Among the speakers at the recent Top Advisor Summit was Rick Claydon of Stonegate Private Counsel.
In the run up to the Summit, Rick shared a simple idea with me that has allowed him to follow up every meeting with a note within twenty four hours and had a dramatic impact on his productivity as a result.Like most advisors, he’s always recognized the value of an immediate follow up note after meetings with existing and prospective clients, as well as the accountants and other professionals who serve them. The challenge is how to get these notes out quickly and consistently.
A couple of years ago he began using a service that has made a huge difference in his practice. For $80 a month, he subscribes to a service called Copy Talk (http://www.copytalk.com/).
After every meeting, he calls in and dictates a quick follow up note. The service offers same day turnaround with unlimited dictations per day; the only constraint is a maximum time of four minutes per dictation (so that occasionally he has to call back and break a longer note into two or three parts.)
The key to making this work is to build the follow up note into your routine — the meeting is not over until you have made the call and dictated the letter. Don’t let follow up notes pile up — before leaving the office, take ten minutes to edit and send the notes that have arrived in your inbox that day.
Rick has built his business through referrals from accountants and has shared this idea with some of the accountants he works with as a way to bring value to the relationship. He told me that he is happy to share this idea with any advisor who finds it of value — note that there is a 30 day free trial to test this out. All he asks if someone signs up is to note that they heard about Copy Talk from him — the service relies on referrals to grow and offers a small thank to anyone who refers other customers.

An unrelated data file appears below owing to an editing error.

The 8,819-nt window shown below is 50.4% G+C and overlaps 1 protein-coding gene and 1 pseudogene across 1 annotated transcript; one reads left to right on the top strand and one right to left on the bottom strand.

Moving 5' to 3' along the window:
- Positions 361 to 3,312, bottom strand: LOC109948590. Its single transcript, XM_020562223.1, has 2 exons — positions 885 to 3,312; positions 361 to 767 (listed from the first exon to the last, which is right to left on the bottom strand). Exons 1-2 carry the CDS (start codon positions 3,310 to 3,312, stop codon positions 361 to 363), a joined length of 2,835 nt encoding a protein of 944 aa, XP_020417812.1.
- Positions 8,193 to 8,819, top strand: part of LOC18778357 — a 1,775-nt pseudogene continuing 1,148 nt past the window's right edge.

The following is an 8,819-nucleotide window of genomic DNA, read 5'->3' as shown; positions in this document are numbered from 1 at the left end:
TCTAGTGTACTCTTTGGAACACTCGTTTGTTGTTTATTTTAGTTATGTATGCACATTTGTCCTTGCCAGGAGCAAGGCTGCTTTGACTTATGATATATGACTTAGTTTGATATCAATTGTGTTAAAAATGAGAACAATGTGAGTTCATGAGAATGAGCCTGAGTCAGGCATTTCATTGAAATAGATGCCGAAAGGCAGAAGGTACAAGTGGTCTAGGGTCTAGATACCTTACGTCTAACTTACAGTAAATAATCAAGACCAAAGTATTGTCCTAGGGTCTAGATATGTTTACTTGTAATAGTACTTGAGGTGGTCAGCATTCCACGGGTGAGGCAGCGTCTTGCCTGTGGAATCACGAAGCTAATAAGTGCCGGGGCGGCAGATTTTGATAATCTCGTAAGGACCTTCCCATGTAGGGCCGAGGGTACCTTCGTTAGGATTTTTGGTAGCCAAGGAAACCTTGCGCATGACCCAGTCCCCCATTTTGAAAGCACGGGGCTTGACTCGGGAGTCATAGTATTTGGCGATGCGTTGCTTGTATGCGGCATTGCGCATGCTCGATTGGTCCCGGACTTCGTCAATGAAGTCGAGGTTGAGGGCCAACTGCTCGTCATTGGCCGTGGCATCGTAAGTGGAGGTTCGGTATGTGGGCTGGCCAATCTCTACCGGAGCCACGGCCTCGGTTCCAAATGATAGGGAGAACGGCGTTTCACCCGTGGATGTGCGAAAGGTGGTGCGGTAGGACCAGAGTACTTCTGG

Barry LaValley discusses the opportunity that you have to resonate more profoundly in your communications with your clients by focusing on getting them to understand you rather than demonstrating to them what you understand. Stop using jargon, and start simplifying your communications. Relating knowledge to your clients is more about appealing to their right brain, to their emotions, their ideas, and overall, being focused on “what’s in it for them,” and then effectively tying it back together with the facts, figures, charts and logic.